The New Testament readings that the church engages during Eastertide seek to articulate the life and ministry of Jesus, i.e., to make sense of the new reality that the Crucified One is God’s promise of a future, with hope. The lectionary texts range over the early apostolic preaching as narrated in Acts, the appearances of the Risen Christ in the Gospels, and the expansive interpretations of the Catholic Epistles—those written for the whole church rather than specific congregations like most of the Pauline letters.
I Peter 2: 2-10 offers an extended reflection on the “cornerstone chosen and precious in God’s sight,” yet a stone of stumbling. I have been thinking about what it means to stumble over Jesus, especially in light of the scientific challenge to persons of faith, a challenge articulated of late by none other than the luminary of the world of physics, Stephen Hawking. Reaching beyond the world of science into matters of faith, he argued that belief in heaven is a “fairy story” for persons “afraid of the dark.” While it is certainly commendable that Hawking has lived a remarkably productive life in the face of death, it is hardly worthy of him to reduce humanity to a computer-like existence whose components inevitably fail. Perhaps it is his own sense of diminishment that allows such reliance on the brain as the determinant of one’s future. In these latest comments, Hawking has moved beyond his assertions in The Grand Design (2010) which argued that there is no need of a creator to explain the universe.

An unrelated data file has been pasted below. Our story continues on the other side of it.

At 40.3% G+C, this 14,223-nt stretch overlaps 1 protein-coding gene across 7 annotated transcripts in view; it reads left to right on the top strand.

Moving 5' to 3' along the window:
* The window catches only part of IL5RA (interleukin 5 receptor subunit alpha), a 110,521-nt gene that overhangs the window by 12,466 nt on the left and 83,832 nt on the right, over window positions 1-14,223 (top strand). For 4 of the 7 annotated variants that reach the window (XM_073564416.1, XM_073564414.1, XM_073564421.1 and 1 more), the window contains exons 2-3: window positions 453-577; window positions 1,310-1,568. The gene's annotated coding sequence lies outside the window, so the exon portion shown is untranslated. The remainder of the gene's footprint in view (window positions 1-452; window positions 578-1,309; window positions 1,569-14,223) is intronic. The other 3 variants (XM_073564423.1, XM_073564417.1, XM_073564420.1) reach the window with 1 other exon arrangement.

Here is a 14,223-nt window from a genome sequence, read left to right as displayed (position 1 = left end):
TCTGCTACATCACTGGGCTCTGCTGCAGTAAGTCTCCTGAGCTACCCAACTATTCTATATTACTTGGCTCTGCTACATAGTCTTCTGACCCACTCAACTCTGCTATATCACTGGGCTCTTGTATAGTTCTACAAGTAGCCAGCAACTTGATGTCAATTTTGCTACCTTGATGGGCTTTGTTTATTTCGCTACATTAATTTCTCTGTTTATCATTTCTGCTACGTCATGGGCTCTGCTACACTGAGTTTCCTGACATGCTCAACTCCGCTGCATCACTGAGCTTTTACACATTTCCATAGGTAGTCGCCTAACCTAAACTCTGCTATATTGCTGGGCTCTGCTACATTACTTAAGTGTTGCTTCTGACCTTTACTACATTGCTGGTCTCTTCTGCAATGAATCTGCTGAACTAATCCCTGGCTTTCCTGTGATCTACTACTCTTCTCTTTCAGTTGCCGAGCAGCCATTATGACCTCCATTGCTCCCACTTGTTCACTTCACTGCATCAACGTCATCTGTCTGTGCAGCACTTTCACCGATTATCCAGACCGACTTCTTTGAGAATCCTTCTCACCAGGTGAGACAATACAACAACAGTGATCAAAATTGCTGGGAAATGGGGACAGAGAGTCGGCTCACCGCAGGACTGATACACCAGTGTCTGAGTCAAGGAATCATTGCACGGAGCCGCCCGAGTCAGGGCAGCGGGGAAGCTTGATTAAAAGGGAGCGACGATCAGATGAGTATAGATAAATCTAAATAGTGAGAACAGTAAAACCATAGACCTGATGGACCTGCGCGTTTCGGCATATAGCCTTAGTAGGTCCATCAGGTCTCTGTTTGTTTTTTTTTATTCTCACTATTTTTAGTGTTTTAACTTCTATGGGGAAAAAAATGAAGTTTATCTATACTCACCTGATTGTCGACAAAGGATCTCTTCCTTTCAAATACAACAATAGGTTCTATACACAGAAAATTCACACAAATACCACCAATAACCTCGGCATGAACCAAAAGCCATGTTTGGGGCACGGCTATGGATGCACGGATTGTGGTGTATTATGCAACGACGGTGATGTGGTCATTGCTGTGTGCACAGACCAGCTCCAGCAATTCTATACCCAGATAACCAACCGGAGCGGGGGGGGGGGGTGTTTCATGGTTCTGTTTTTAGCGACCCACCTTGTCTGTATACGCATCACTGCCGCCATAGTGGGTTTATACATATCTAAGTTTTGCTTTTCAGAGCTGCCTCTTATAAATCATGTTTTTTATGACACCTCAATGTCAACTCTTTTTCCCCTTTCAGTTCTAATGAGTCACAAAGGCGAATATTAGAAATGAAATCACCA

For Christians, the “unified theory” is that in love God has created this universe for the purpose of sharing life with creatures, with the goal that humans may learn to image the trinitarian being of God as persons created for community. Jesus puts a face on God as the Incarnate Word, the “only normal person who ever lived,” in the words of my teacher John A.T. Robinson, and reveals how we are to live together. It is this “scandal of particularity” that has caused stumbling since the first century. It is an understandable question: Why would God “reconcile the world” through this one historical figure? And we can only confess that is because of God’s great mercy, which transcends what our minds can fathom. Belief in Jesus offers a foundation that sustains in life and in death.
Molly T. Marshall
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